Learning cannot be bought
New student charters in UK universities turn lecturers into service providers and students into consumers.
When new students arrive at a UK university this autumn and pay their tuition fees, they will most likely be presented with a copy of their institution’s student charter. Such charters take various forms: it may be a booklet with colourful photographs (Bishop Grosseteste University College Lincoln); a one-page, closely typed, bullet-pointed leaflet (University of Brighton); a more lengthy and detailed statement of the institution’s aims and objectives (University of Kent); or web pages proclaiming ‘Our Commitment’ for staff and students (University of Sheffield). Irrespective of style, all charters formally state what students can expect from the university and its lecturers, and in return, what the institution expects from them. In this way, charters turn the experience of university into a contract whereby payment and certain behaviours are met by corresponding entitlements. This is entirely detrimental to the concept of higher education.
The production of student charters has been encouraged by government ministers who, in 2010, established the Student Charter Group to explore the use of student agreements. The group’s final report, published in January 2011, recommended each institution should have a charter. Later that year this was reinforced in a government white paper, Students at the Heart of the System, which called for all institutions to have charters that provide ‘information for students when they are starting a course – and during the course – so they know what they can expect and what is expected of them’, in order to ‘establish clear mutual expectations, and help monitor the student experience and how relationships are working’.
Yet there is nothing new about the idea of a student charter. In 1993, the then Conservative government published a whole series of charters to set out what members of the public could expect to receive from various state services. On the one hand, this could be seen as a harmless attempt at propaganda: little extra money was promised, people were just informed of what they already had. On the other hand, such charters also represented an attempt to renegotiate the relationship between the state and the public. In the language of charters, citizens became service-users, clients and customers. The Student Charter of 1993, a thin, colourful pamphlet aimed at prospective students, provided a formal statement that students were, alongside local businesses, the ‘customers’ of a university that was intended to ‘deliver a service’ to them.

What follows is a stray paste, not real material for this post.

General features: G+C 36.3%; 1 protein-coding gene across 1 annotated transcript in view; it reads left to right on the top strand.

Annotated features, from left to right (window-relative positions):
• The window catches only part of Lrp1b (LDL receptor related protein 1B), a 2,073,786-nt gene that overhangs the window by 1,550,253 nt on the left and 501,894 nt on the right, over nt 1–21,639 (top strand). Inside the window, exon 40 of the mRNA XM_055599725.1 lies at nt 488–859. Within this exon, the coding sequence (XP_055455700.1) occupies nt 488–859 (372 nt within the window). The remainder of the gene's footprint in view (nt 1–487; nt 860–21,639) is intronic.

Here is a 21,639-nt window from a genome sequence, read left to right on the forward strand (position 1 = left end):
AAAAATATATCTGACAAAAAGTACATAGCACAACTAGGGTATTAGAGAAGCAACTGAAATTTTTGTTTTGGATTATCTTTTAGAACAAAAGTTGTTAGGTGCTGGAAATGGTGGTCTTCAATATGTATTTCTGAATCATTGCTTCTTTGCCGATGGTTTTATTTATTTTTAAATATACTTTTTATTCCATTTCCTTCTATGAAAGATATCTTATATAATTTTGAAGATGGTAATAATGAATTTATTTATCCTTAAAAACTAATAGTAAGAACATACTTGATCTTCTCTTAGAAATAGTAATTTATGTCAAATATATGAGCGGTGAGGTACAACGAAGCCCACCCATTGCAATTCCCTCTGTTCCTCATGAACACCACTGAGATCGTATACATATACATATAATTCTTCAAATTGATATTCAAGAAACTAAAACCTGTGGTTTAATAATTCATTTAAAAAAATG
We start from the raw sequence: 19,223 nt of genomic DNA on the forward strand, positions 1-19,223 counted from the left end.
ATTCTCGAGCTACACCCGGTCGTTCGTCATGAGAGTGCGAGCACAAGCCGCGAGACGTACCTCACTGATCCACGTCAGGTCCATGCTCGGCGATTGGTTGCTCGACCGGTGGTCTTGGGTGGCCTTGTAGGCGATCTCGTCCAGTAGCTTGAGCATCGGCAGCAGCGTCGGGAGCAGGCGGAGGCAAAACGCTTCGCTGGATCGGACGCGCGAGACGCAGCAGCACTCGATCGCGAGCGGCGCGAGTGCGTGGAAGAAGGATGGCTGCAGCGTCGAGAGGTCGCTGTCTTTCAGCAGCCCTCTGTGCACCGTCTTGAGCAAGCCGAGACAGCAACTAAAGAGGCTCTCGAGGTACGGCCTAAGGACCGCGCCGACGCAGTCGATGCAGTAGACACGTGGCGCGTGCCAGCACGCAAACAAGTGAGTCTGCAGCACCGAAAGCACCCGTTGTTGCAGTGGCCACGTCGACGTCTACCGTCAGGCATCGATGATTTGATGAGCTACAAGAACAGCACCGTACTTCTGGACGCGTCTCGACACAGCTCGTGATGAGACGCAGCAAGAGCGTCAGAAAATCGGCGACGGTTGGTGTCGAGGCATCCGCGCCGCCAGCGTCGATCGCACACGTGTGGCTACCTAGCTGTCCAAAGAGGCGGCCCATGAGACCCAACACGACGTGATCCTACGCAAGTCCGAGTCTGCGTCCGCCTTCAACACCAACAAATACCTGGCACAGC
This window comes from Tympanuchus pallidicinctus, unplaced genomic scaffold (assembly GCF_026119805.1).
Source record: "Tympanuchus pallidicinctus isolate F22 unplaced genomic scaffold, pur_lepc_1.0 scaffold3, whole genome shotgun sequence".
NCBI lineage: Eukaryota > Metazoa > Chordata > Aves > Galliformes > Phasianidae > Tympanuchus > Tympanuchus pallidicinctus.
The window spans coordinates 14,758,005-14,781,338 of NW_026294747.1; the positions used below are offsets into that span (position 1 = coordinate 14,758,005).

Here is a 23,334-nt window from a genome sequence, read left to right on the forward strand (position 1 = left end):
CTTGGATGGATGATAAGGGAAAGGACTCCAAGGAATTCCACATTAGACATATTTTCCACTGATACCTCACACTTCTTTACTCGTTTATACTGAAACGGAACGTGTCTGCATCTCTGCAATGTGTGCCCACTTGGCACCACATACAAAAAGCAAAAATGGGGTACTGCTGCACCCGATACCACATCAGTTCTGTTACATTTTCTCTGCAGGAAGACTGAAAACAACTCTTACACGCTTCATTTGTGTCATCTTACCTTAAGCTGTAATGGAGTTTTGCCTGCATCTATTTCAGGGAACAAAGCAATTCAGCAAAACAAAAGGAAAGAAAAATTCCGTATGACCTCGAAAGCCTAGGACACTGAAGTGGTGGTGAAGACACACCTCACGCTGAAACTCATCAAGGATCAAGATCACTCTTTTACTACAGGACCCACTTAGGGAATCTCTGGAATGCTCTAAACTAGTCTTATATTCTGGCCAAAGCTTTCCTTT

The 1993 student charter is one of the first official government documents to describe students as ‘customers’. There is a clear statement that such customers should receive ‘better value for money’ and an indication as to how this should be determined: ‘You should know in advance how your course should be taught and assessed.’ The aim of the 1993 charter is to make ‘everyone more aware of what is provided for the large amount of public money that goes into higher education’. This established the idea of higher education as a quid pro quo: public money was spent in expectation of a clear return. This was also to be the nature of the relationship between universities and students. Students had the ‘right’ to receive a service but, in turn, were expected to exercise responsibility with the public money spent on them: ‘Customers of universities and colleges also have responsibilities and the charter reminds you of some of them.’
Since 1993 there has been a move away from seeing higher education as an expenditure of public money with an expected public return, to an expenditure of private money (in the form of tuition fees) with an expected private return in the form of higher wages, greater job security and satisfaction. If higher education was simply a service with students as customers then the demand for charters could be considered an example of students exercising ‘consumer rights’. However, demand for charters is driven entirely from national government.
The Department for Business, Innovation and Skills (BIS) claims it is ‘giving students power to hold universities to account’. This suggests government ministers see students as vulnerable and institutions as potentially exploitative. The form of arbitration, the institutional charter, reflects the political elite’s belief that higher education is now considered to be a private contractual investment between individuals and institutions. This belief changes the nature of higher education in a number of ways.
By focusing upon the quid pro quo of what you ‘get’ in return for what you pay, charters formalise the status of students as consumers in a way that fee paying alone does not. Rather than universities being free to challenge the idea that a degree becomes an entitlement upon receipt of payment, charters strengthen this notion. The provision of quantifiable information on contact hours, assessment patterns and employment prospects suggests students are correct to perceive of a degree as a product. Lecturers are presented as service providers. Those who fail to provide students with a good enough service are brought into line through the use of charters which set out the exact nature of a student’s entitlement.